Brian De Palma may have gone to the well once too often with this 1984 neo-noir thriller. After winning critical acclaim for Hitchcockian thrillers like Greetings (1968), Obsession (1976) and Dressed to Kill (1980), he was raked by some critics for the obvious parallels between Body Double and such classics as Rear Window (1954) and Vertigo (1958). Taken on its own, however, the picture is a seductive thriller with some terrific suspense scenes, most notably a pursuit through a posh Beverly Hills shopping mall, and a breakout performance by Melanie Griffith as a porn star caught up in the mayhem.
Craig Wasson stars as a struggling actor who has just lost a job in a softcore vampire film because his claustrophobia makes it impossible to shoot scenes in his character’s coffin. When his girlfriend throws him out, a new friend (Gregg Henry) hooks him up with a house-sitting job in the Hollywood Hills. As an added attraction, the house has a telescope with which he can spy on a beautiful neighbor (Deborah Shelton) who has a habit of dancing provocatively in front of her unshaded window each night. Before long Craig is obsessed, only to be thrown into a tailspin when he sees her murdered and is unable to save her. Burying his guilt and grief in porn, he watches a film featuring Holly Body (Melanie Griffith) that seems to hold a key to the murder, if he can overcome his fears long enough to follow the clues.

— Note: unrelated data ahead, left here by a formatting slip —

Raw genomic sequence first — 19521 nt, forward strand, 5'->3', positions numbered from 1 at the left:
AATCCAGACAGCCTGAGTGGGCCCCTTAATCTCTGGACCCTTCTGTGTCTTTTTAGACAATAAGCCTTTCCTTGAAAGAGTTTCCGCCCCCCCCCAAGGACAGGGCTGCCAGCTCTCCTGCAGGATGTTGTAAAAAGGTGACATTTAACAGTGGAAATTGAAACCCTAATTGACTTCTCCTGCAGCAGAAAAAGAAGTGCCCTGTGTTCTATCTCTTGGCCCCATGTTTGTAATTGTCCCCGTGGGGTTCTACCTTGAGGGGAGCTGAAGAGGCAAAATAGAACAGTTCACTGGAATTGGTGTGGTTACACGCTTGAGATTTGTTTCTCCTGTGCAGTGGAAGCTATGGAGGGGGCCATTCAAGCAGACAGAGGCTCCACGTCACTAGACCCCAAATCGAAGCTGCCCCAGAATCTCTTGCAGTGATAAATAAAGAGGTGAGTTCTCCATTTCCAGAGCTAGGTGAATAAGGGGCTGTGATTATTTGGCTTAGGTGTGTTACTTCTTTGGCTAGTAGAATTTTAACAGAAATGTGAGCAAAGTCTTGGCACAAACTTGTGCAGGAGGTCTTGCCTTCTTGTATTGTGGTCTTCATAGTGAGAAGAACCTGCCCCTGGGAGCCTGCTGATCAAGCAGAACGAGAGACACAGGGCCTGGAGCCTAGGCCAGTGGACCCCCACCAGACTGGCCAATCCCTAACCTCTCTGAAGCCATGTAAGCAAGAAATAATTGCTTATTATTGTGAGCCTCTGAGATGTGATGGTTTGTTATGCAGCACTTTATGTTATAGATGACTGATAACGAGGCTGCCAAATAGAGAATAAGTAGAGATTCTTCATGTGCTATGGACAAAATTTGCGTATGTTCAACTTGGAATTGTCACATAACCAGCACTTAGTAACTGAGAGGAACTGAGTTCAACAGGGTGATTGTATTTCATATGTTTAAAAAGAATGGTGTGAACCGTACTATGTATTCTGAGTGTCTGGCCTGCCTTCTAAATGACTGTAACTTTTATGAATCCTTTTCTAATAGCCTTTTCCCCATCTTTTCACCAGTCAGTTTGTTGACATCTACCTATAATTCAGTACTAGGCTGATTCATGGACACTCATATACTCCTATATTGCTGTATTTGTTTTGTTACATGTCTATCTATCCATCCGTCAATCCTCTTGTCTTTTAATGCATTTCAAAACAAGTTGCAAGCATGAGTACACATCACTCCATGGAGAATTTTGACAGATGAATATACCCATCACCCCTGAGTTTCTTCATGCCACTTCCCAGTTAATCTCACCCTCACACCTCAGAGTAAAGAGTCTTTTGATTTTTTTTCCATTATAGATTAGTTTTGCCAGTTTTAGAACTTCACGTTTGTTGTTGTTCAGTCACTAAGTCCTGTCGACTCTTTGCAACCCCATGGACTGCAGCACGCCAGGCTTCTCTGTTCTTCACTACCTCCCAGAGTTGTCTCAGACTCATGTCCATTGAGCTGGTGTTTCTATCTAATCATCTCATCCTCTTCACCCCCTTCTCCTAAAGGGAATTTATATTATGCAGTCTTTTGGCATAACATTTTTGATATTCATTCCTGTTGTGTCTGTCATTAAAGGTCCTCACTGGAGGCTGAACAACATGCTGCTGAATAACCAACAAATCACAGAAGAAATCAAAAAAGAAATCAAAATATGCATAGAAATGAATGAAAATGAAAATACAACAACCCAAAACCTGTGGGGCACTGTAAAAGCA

De Palma had just enjoyed a huge hit with Scarface (1983), prompting Columbia Pictures to offer him a three-picture deal. As a follow-up, he decided to return to the suspense thrillers on which he had built his career. Having gone through major battles with the MPAA’s Code and Rating Administration (CARA) in the past over sex and violence in his films, he decided to make a film that would “give them everything they hate and more of it than they’ve ever seen” (De Palma, quoted in “Brian De Palma Thinks We Need More Violence in Our Lives,” Rick Lyman, Philadelphia Inquirer).
The film’s title is the industry term for an actor or actress hired to fill in for the star in a shot in which the star’s face is not visible. Body doubles are frequently used for nude scenes when the star refuses to strip for the camera. In fact, the use of a body double for Angie Dickinson’s nude shower scene in De Palma’s Dressed to Kill (1980) inspired the plot. De Palma wanted to play with the indirection involved in making one person appear to be another. He had been impressed with Robert J. Avrech’s horror thriller Death Nun (1982) and hired him to help write the screenplay. Together they screened Hitchcock’s Rear Window and Vertigo for inspiration. Originally the film was set in New York, but they moved it to Los Angeles, which offered a wealth of filmable locations like the tunnel to the beach in Long Beach and the Rodeo Collection shopping complex. The octagonal house in which Wasson stays is the “Chemosphere” in the San Fernando Valley, designed by John Lautner in 1960. It’s been called “the most modern home built in the world” (Encyclopedia Britannica).
For the male lead, De Palma cast Craig Wasson, a 29-year-old actor who had shown his comfort with sexual material in Ghost Story (1981) and had won praise for his dramatic performance in Four Friends (1981). He also cast actors with whom he had worked previously, including Gregg Henry, who had been in Scarface, and Dennis Franz, who had made four other films with De Palma, including Blow Out (1981) and Scarface. Franz modeled his director character on De Palma. Barbara Crampton made her film debut as Wasson’s cheating girlfriend before going on to a lengthy career in daytime drama (The Bold and the Beautiful, The Young and the Restless) and horror films like Re-Animator (1985) and You’re Next (2011).